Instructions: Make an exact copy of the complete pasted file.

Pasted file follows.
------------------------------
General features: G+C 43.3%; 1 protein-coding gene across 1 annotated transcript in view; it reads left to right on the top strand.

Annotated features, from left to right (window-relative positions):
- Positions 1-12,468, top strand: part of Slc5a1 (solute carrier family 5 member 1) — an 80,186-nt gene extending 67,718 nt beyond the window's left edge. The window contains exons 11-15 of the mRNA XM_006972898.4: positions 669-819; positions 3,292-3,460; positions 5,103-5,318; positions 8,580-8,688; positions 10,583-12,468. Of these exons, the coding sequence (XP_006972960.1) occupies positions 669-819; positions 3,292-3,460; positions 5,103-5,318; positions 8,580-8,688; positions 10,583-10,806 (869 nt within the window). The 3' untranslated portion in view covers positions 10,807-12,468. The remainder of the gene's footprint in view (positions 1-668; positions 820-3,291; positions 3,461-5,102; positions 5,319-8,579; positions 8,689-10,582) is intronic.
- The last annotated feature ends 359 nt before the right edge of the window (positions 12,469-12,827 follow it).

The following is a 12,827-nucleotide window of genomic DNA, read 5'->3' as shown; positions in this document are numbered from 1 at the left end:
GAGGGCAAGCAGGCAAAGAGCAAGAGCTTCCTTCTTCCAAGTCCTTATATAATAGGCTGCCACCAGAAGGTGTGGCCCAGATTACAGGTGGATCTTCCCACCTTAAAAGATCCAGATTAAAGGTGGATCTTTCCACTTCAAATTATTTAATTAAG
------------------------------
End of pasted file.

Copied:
General features: G+C 43.3%; 1 protein-coding gene across 1 annotated transcript in view; it reads left to right on the top strand.

Annotated features, from left to right (window-relative positions):
- Positions 1-12,468, top strand: part of Slc5a1 (solute carrier family 5 member 1) — an 80,186-nt gene extending 67,718 nt beyond the window's left edge. The window contains exons 11-15 of the mRNA XM_006972898.4: positions 669-819; positions 3,292-3,460; positions 5,103-5,318; positions 8,580-8,688; positions 10,583-12,468. Of these exons, the coding sequence (XP_006972960.1) occupies positions 669-819; positions 3,292-3,460; positions 5,103-5,318; positions 8,580-8,688; positions 10,583-10,806 (869 nt within the window). The 3' untranslated portion in view covers positions 10,807-12,468. The remainder of the gene's footprint in view (positions 1-668; positions 820-3,291; positions 3,461-5,102; positions 5,319-8,579; positions 8,689-10,582) is intronic.
- The last annotated feature ends 359 nt before the right edge of the window (positions 12,469-12,827 follow it).

The following is a 12,827-nucleotide window of genomic DNA, read 5'->3' as shown; positions in this document are numbered from 1 at the left end:
GAGGGCAAGCAGGCAAAGAGCAAGAGCTTCCTTCTTCCAAGTCCTTATATAATAGGCTGCCACCAGAAGGTGTGGCCCAGATTACAGGTGGATCTTCCCACCTTAAAAGATCCAGATTAAAGGTGGATCTTTCCACTTCAAATTATTTAATTAAG